Where They Stand On Distance Devices

Brad Klein looks at differing views on distance measuring devices. More impressively, he lists where each state and regional golf association stands on their use in tournament play.

A few interesting graphs:

The Ohio Golf Association, normally a maverick (as evidenced by its recent decision to require use of a single tournament ball in its Ohio Champions Tournament), has sided with those who view distance devices as a boon to play, and is allowing them in all competitions this year. Jim Popa, executive director of the OGA, said the rangefinder decision had "nothing to do with the ball issue; it's based on personal experience by those who have used some of these in play."

Popa was quick to add that the OGA decision had "no commercial links involved and no sponsorship money" and that use of the devices is "up to individual competitors. If there's a downside, not everyone can afford it."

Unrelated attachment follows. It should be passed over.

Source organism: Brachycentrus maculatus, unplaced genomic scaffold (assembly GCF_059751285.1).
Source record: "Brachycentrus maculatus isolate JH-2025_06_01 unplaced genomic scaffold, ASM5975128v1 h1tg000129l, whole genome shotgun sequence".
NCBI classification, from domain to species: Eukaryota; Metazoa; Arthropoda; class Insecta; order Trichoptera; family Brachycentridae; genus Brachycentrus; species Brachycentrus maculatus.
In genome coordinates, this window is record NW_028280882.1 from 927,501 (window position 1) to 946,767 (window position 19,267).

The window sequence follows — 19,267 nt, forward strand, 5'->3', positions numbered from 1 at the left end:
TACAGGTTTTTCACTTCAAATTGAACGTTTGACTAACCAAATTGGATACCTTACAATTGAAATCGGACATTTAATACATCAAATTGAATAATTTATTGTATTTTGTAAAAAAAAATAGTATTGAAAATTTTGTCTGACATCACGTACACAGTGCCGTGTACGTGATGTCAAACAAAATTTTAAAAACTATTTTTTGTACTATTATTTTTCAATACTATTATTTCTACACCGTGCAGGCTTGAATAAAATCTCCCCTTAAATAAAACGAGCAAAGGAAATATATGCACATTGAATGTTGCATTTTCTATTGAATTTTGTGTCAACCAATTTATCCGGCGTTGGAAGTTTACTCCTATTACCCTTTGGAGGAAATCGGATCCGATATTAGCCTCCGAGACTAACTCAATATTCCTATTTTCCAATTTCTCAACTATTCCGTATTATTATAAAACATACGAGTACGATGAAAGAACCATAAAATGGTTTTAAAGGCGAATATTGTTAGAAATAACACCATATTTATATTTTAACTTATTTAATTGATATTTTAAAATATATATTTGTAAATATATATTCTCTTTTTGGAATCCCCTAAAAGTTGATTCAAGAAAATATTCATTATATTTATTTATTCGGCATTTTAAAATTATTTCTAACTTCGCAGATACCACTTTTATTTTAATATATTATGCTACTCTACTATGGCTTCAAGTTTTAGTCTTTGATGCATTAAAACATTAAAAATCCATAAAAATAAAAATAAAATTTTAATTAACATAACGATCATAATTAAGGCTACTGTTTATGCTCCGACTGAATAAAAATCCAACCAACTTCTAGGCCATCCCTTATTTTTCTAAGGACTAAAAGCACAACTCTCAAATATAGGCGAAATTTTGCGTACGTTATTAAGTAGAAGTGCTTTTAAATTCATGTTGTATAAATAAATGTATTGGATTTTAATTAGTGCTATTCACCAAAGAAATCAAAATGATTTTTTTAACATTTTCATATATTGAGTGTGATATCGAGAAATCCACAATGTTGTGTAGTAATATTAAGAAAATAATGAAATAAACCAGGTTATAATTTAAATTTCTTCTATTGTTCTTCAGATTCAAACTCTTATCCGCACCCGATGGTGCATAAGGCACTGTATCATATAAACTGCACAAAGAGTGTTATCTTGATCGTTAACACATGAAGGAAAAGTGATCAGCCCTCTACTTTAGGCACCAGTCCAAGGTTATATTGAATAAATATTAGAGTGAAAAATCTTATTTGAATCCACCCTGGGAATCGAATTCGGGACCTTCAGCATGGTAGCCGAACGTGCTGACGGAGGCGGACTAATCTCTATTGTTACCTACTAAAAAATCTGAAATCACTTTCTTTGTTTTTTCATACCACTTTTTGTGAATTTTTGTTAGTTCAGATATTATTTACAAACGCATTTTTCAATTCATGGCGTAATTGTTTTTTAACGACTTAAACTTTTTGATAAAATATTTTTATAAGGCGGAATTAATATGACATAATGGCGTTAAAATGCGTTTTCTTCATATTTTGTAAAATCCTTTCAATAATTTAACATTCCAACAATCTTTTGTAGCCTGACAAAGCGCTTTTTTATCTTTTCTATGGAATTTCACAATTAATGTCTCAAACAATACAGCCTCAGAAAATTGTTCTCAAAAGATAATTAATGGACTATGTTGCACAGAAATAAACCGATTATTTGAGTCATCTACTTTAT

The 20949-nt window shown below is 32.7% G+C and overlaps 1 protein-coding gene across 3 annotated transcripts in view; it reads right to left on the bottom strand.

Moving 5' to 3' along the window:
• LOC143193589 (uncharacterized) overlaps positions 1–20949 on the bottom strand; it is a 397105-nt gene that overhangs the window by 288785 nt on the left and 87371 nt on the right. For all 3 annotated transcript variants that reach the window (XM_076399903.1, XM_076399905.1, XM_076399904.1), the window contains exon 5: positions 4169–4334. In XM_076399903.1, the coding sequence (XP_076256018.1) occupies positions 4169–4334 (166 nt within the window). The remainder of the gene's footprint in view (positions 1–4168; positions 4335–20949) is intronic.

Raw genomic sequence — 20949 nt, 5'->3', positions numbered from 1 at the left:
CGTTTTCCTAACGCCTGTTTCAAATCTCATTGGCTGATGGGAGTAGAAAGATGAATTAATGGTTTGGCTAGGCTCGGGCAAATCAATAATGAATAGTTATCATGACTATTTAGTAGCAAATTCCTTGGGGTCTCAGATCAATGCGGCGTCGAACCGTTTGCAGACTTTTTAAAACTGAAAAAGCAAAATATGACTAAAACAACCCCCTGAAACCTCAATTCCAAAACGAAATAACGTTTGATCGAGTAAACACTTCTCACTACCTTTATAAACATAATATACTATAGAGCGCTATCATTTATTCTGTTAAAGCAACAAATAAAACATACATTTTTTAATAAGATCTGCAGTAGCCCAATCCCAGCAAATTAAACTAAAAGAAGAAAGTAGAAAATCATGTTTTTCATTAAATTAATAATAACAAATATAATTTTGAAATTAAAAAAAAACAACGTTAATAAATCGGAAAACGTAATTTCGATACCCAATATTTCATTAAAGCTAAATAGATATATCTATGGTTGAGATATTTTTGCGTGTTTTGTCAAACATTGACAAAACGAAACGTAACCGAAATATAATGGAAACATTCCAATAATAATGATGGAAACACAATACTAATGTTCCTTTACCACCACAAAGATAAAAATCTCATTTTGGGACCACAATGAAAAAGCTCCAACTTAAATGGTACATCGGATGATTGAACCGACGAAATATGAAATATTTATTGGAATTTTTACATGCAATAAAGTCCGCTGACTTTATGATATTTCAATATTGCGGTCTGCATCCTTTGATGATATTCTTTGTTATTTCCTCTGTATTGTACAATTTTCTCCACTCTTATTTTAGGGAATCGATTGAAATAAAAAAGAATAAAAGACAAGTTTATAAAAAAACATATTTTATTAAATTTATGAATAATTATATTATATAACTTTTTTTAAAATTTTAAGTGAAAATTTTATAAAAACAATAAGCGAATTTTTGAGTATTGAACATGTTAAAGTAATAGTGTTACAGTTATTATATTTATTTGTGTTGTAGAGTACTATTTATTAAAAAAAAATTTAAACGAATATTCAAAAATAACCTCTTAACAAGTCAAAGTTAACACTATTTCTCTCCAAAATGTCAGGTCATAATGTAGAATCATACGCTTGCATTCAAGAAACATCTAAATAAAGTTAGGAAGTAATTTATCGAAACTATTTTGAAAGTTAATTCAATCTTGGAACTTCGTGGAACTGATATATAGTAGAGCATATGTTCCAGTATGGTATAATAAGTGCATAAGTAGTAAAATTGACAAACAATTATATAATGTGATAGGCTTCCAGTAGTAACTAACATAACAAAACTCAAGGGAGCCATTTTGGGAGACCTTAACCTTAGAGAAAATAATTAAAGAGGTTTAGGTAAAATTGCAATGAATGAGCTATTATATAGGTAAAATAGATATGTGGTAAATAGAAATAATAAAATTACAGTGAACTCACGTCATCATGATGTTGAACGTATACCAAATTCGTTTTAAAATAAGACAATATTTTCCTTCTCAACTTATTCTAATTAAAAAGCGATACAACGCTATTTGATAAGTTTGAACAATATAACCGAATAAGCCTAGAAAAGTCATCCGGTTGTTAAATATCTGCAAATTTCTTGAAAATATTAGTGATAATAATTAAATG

Buford McCarty, executive director of the Alabama Golf Association and executive secretary of the Southern Golf Association, said he's "not convinced the (devices) will speed up play" and is comfortable with the decision of his two groups not to allow their use.

McCarty recently attended a college event that allowed the devices and that helped reinforce his associations' decision.

"We witnessed on more than one occasion players sighting distance and then walking off yardage from a fixed marker. On a couple of instances, after all this, we saw players then walk the distance from where their ball was to the green and back."

I've heard from some college coaches who said the devices actually made rounds slower, especially in the rain when players would fumble around with their device while trying to keep it dry and in its case!  No one ever said progress was waterproof.

Randy Reed is director of rules and competitions for the Maryland State Golf Association, secretary of the Middle Atlantic Golf Association and executive director of the Washington (D.C.) Metropolitan Golf Association – none of which are allowing rangefinders.

"In my 20 years of involvement in the golf association business," said Reed, "not one person has ever asked me: 'When are the golf associations going to legalize rangefinders?' " The pressure, he concludes, is coming from industry leaders, not golfers.